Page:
[Page id. (15).]In their devotion, &c. When a sectary of Chiven hears the name of Vichenou pronounced, he stops his ears, flies, and purifies himself.
[Page 167. (16).]The Chinese worship him under the nameof Fôt. The original name of this God is Baits, which in Hebrew signifies an egg. The Arabs pronounce in Baidh, giving to the dh an emphatic sound which makes it approach to dz. Kempfer, an accurate traveller, writes it Budso, which must be pronounced Boudso, whence is derived the name of Budsoist and of Bonze, applied to the priests. Clement of Alexandria, in his Stromata, writes it Bedou, as it is pronounced also by the Chingulais; and Saint Jerome Boudda and Boutta. At Thibet they call it Budd, and hence the name of the country called Boud-tan and Ti-budd; it was in this province that this system of religion was first inculcated in Upper Asia; La is a corruption of Allah, the name of God in the Syriac language, from which many of the Eastern dialects appear to be derived. The Chinese having neither b nor d, have supplied their place by f and t, and have therefore said Fout.
[Page 168. (17).]That the soul can exist independently of the senses. See in Kempfer the doctrine of the Sintoists, which is a mixture of that of Epicurus and of the Stoics.
[Page id. (18).]Talipat screen. It is a leaf of the Latanier species of the palm tree. Hence the Bonzes of Siam take the appellation of Talapoin. The use of this screen is an exclusive privilege.
[Page 169. (19).]Conjunction of the stars. The sectaries of Confucius are no less addicted to astrology than the Bonzes. It is indeed the malady of every eastern nation.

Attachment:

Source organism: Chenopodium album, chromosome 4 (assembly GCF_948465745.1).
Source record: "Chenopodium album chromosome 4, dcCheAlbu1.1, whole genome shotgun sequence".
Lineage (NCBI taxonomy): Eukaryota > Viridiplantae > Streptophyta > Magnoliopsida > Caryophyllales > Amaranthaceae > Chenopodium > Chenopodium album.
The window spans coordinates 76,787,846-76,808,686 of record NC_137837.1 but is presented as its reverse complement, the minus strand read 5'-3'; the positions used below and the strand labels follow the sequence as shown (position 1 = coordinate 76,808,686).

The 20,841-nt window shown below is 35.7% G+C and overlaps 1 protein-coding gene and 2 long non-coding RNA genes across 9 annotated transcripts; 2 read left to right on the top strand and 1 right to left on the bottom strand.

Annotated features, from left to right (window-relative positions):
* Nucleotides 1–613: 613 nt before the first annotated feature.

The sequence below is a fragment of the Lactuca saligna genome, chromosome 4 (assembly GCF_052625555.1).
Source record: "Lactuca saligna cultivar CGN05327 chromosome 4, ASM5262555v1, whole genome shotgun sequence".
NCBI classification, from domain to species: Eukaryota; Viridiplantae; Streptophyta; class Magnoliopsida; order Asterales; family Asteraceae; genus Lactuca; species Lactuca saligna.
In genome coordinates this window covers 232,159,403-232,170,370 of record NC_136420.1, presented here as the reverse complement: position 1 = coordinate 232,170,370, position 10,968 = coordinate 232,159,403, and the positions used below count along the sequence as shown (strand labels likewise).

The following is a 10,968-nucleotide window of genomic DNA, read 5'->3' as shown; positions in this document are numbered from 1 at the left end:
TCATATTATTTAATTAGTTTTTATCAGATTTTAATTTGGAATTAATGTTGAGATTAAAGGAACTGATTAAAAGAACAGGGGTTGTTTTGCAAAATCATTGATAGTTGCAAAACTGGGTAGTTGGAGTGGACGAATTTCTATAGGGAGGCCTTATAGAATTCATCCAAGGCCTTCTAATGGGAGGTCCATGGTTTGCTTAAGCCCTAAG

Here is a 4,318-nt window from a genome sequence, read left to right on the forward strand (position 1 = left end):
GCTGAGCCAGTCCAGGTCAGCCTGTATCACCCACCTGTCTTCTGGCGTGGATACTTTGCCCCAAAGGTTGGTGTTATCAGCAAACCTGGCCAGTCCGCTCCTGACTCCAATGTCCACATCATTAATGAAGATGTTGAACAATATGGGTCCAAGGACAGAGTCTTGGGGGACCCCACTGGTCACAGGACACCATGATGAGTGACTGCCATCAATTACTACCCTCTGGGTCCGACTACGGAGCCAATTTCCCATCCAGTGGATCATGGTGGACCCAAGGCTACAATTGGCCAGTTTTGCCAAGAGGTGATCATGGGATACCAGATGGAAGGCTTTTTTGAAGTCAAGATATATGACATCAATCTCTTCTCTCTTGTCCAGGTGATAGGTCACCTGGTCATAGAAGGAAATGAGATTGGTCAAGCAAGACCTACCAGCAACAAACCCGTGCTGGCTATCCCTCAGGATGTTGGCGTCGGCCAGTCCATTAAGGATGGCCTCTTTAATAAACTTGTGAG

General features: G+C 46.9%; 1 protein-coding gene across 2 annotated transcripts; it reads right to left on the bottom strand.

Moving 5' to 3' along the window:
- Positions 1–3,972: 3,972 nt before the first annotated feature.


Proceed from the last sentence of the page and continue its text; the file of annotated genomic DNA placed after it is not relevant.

[Page id. (20).]The Grand Lama. The Delai-La-Ma, or immense high priests of La, is the same person whom we find mentioned in our old books of travels, by the name of Prester John, from a corruption of the Persian word Djehan, which signifies the world, to which has been prefixed the French word prestre or prêtre, priest. Thus the priest world and the God world are in the Persian idiom the same.
[Page id. (21).]The excrements of their pontiff. In a recent expedition, the English have sound certain idols of the Lamas filled in the inside with sacred pastils from the close-stool of the high-priest. Mr. Hastings, and Colonel Pollier who is now at Lausanne, are living witnesses of this fact, and undoubtedly worthy of credit. It will be very extraordinary to observe, that this disgusting ceremony is connected with a profound philosophical system, to wit, that of the metempsychosis, admitted by the Lamas. When the Tartars swallow these sacred relics, which they are accustomed to do, they imitate the laws of the universe, the parts of which are incessantly absorbed and pass into the substance of each other. It is upon the model of the serpent who devours his tail, and this serpent is Budd and the world.
[Page 170. (22).]The inhabitant of Juida, &c. It frequently happens, that the swine devour the very species of serpents which the negroes adore, which is a source of great desolation in the country. President de Brosses has given us in his history of the Fetiche, a curious collection of absurdities of this nature. . . . The Teleutean dresses, &c. The Teleuteans, a Tartar nation, paint God as wearing a vesture of all colours, particularly red and green; and as these constitute the uniform of the Russian dragoons, they compare him to this description of soldiers. The Egyptians also dress the God World in a garment of every colour. Eusebius Præp. Evang. p. 115. l. 3. The Teleuteans call God Bou, which is only an alteration of Boudd, the God Egg and World.
[Page id. (23).]The Kamchadale represents God under the figure of an ill-natured and arbitrary old man. Consult upon this subject a work entitled, Description des Peuples soumis à la Russe, and it will be found that the picture is not overcharged.